School is back in session, and that means many kids are back in the lunch line. Last week I shared some fresh ideas for packed lunches, but what if your kids buy lunch? Are they happy with the lunch offerings at their school? Are you?
In January I told you all about some new mandatory guidelines for school lunches, many of which kicked off during the recent back-to-school season. I also talked about how my school district was addressing those guidelines, and reviewed some of the new food offerings. The biggest issue facing those of us who want to overhaul school food is getting kids to actually eat healthier items. That challenge was reinforced for me today as I opened the Food section of The Denver Post.
I encourage you to click the link and read the whole article. But if you don’t have the time (or the inclination), here are the highlights:
- Kids care a lot about their lunchtime environment: several of the kids interviewed in the article mention how they’d like to eat outside, or just have a nicer, less-crowded place to eat lunch. One girl also mentioned the time crunch for lunch at her school, lamenting they only have “five minutes to eat.” It sort of surprised me to see this sentiment pop up over and over, but it makes a lot of sense. If our goal is to educate kids about the benefits of healthy eating (and that should be our goal), it makes sense we should treat lunchtime and space with more respect.
- Students don’t want bland, lukewarm, reheated food: I’m sure it’s a challenge to make tasty food on a large scale, with a tight budget, and the varied palates of a lot of kids. And let’s face it; cafeteria food is never going to earn five stars. But it could probably be better. I mean, why are we stuck on the idea that kids will only eat dumbed down “kid food?” I think a lot of the time we train our kids to eat that way, and then wonder why they’ll only eat buttered pasta and chicken fingers. Spices are good. Balsamic vinegar is cheap and makes lots of stuff taste better. Fish doesn’t just come in battered, fried sticks. Pizza is still pizza, even if it has veggies instead of just plain cheese.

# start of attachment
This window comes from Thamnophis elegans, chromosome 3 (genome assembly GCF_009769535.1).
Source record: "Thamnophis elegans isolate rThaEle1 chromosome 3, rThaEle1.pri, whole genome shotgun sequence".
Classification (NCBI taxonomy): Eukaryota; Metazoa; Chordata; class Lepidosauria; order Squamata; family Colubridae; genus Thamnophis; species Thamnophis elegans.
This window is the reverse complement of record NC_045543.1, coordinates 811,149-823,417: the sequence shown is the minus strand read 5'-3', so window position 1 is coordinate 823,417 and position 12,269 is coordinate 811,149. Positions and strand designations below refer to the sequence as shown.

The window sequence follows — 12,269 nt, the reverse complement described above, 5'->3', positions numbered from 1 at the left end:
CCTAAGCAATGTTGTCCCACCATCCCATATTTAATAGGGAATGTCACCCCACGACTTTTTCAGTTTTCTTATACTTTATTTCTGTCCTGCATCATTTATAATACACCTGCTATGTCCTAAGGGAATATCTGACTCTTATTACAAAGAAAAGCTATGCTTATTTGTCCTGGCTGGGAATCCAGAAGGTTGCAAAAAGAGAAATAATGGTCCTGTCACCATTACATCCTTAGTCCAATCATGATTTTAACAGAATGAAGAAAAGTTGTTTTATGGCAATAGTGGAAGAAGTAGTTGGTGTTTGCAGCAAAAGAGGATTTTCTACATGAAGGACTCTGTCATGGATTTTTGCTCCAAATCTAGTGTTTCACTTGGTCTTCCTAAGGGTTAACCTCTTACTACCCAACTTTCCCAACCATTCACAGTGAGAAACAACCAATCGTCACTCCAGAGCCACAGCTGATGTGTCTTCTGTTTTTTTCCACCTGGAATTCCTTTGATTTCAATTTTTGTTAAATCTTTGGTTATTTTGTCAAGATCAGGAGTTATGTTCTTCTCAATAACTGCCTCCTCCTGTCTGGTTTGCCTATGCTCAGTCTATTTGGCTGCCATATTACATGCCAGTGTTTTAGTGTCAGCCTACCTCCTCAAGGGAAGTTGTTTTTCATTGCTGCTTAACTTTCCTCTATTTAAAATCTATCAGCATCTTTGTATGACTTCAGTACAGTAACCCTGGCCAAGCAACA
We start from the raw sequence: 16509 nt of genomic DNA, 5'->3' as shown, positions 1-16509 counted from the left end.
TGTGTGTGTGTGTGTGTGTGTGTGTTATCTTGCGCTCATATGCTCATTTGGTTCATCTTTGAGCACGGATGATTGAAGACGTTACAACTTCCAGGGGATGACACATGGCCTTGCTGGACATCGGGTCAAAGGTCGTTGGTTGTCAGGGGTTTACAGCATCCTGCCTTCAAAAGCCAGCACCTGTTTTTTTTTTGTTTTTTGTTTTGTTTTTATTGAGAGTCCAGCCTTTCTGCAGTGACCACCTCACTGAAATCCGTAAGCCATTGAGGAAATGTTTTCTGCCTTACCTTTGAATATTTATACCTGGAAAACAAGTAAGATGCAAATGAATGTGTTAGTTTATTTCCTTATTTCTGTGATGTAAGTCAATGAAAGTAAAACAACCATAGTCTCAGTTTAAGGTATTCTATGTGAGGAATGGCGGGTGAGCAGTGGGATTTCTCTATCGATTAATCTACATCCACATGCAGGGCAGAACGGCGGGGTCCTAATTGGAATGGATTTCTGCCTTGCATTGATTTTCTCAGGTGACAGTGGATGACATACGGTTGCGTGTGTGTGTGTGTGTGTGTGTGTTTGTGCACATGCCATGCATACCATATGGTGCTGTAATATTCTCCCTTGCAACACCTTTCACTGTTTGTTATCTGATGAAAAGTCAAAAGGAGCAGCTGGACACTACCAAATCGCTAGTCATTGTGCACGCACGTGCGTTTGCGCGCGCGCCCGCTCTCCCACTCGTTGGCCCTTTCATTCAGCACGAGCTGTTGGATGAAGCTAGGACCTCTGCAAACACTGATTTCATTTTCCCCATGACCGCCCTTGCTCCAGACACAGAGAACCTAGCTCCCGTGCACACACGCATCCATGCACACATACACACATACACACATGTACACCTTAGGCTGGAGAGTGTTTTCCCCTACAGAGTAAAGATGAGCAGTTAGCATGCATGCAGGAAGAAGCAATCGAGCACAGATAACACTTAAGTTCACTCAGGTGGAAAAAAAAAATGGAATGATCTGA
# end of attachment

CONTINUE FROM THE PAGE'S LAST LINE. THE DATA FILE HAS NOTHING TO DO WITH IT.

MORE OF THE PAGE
- Kids want chocolate milk and fruit juice, but not whole grains: shocking, right? I blame parents for this one. Nothing else to say about it. Teach your kids from birth (yes, birth: there’s no chocolate flavored infant formula!) that water and non-fat milk are the rule, and juices, sports drinks, soda, and flavored milk are the exceptions. Sandwiches come on whole wheat bread, with the crust, not white bread with the crust cut off. Kids will always love chocolate milk. Heck, I love chocolate milk. And lemonade too, now that I think of it. But most of the time, it just doesn’t enter into my mind that those are options for me.
- Some kids really are getting it: yes, there were the standard, “I wish we had fast-food Wednesdays again,” answers, but there were a lot of kids who wanted healthy choices. There were kids who liked having fresh fruit and veggies available. One girl said it best when she said, “Some of the foods I would include would be salads, assorted varieties of fruits and vegetables, and occasionally a few unhealthy foods.” Sounds like a perfect balance to me. Which is why sometimes at our house we eat this
baked tilapia with kale and avocado salad on the side (and yes, my kids really did eat/like this). And sometimes we eat sausage and ricotta pizza, with s’mores ice cream for dessert. If you haven’t had s’mores ice cream, you are missing out!
Oh, and btw, the zucchini casserole last night was a.maz.ing. It was kind of labor-intensive, and the cooking time was long, but Garrett said, “The time you spent was definitely worth it mommy, this is awesome!” And then he ate three helpings.